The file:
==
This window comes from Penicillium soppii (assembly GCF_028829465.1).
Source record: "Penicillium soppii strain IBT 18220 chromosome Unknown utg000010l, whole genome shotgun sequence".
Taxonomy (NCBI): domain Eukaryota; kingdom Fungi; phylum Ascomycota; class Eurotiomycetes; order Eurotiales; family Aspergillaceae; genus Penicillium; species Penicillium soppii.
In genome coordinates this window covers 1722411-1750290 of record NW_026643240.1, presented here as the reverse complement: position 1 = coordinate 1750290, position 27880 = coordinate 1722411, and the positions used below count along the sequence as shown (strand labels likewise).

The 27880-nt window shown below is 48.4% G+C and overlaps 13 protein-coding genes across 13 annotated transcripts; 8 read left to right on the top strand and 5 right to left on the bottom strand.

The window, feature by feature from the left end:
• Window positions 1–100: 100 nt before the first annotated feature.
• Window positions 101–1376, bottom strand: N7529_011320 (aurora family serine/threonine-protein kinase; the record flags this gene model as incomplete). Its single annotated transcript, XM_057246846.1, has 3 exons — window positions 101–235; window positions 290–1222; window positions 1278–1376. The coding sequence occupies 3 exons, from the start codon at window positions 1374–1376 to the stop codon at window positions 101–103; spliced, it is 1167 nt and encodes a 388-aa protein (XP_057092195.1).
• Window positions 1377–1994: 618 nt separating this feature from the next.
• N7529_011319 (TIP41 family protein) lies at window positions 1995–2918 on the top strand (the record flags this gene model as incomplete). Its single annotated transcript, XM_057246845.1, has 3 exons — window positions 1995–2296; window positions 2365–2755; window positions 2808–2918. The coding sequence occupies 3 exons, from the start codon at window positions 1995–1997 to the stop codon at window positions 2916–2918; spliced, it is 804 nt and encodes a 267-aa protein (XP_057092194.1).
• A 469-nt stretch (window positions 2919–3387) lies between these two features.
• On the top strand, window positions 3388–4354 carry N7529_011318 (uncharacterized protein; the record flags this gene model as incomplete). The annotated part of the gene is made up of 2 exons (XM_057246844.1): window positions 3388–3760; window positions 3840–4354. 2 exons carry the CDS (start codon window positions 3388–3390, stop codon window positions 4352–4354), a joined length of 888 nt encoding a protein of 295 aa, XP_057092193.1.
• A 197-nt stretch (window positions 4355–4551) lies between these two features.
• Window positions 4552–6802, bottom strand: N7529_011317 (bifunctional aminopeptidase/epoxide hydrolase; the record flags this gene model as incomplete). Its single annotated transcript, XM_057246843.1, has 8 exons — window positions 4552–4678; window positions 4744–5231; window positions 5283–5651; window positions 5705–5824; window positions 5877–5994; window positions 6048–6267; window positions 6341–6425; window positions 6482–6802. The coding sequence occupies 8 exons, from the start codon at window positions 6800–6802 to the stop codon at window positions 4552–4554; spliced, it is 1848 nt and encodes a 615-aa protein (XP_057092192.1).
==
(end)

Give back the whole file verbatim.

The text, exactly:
This window comes from Penicillium soppii (assembly GCF_028829465.1).
Source record: "Penicillium soppii strain IBT 18220 chromosome Unknown utg000010l, whole genome shotgun sequence".
Taxonomy (NCBI): domain Eukaryota; kingdom Fungi; phylum Ascomycota; class Eurotiomycetes; order Eurotiales; family Aspergillaceae; genus Penicillium; species Penicillium soppii.
In genome coordinates this window covers 1722411-1750290 of record NW_026643240.1, presented here as the reverse complement: position 1 = coordinate 1750290, position 27880 = coordinate 1722411, and the positions used below count along the sequence as shown (strand labels likewise).

The 27880-nt window shown below is 48.4% G+C and overlaps 13 protein-coding genes across 13 annotated transcripts; 8 read left to right on the top strand and 5 right to left on the bottom strand.

The window, feature by feature from the left end:
• Window positions 1–100: 100 nt before the first annotated feature.
• Window positions 101–1376, bottom strand: N7529_011320 (aurora family serine/threonine-protein kinase; the record flags this gene model as incomplete). Its single annotated transcript, XM_057246846.1, has 3 exons — window positions 101–235; window positions 290–1222; window positions 1278–1376. The coding sequence occupies 3 exons, from the start codon at window positions 1374–1376 to the stop codon at window positions 101–103; spliced, it is 1167 nt and encodes a 388-aa protein (XP_057092195.1).
• Window positions 1377–1994: 618 nt separating this feature from the next.
• N7529_011319 (TIP41 family protein) lies at window positions 1995–2918 on the top strand (the record flags this gene model as incomplete). Its single annotated transcript, XM_057246845.1, has 3 exons — window positions 1995–2296; window positions 2365–2755; window positions 2808–2918. The coding sequence occupies 3 exons, from the start codon at window positions 1995–1997 to the stop codon at window positions 2916–2918; spliced, it is 804 nt and encodes a 267-aa protein (XP_057092194.1).
• A 469-nt stretch (window positions 2919–3387) lies between these two features.
• On the top strand, window positions 3388–4354 carry N7529_011318 (uncharacterized protein; the record flags this gene model as incomplete). The annotated part of the gene is made up of 2 exons (XM_057246844.1): window positions 3388–3760; window positions 3840–4354. 2 exons carry the CDS (start codon window positions 3388–3390, stop codon window positions 4352–4354), a joined length of 888 nt encoding a protein of 295 aa, XP_057092193.1.
• A 197-nt stretch (window positions 4355–4551) lies between these two features.
• Window positions 4552–6802, bottom strand: N7529_011317 (bifunctional aminopeptidase/epoxide hydrolase; the record flags this gene model as incomplete). Its single annotated transcript, XM_057246843.1, has 8 exons — window positions 4552–4678; window positions 4744–5231; window positions 5283–5651; window positions 5705–5824; window positions 5877–5994; window positions 6048–6267; window positions 6341–6425; window positions 6482–6802. The coding sequence occupies 8 exons, from the start codon at window positions 6800–6802 to the stop codon at window positions 4552–4554; spliced, it is 1848 nt and encodes a 615-aa protein (XP_057092192.1).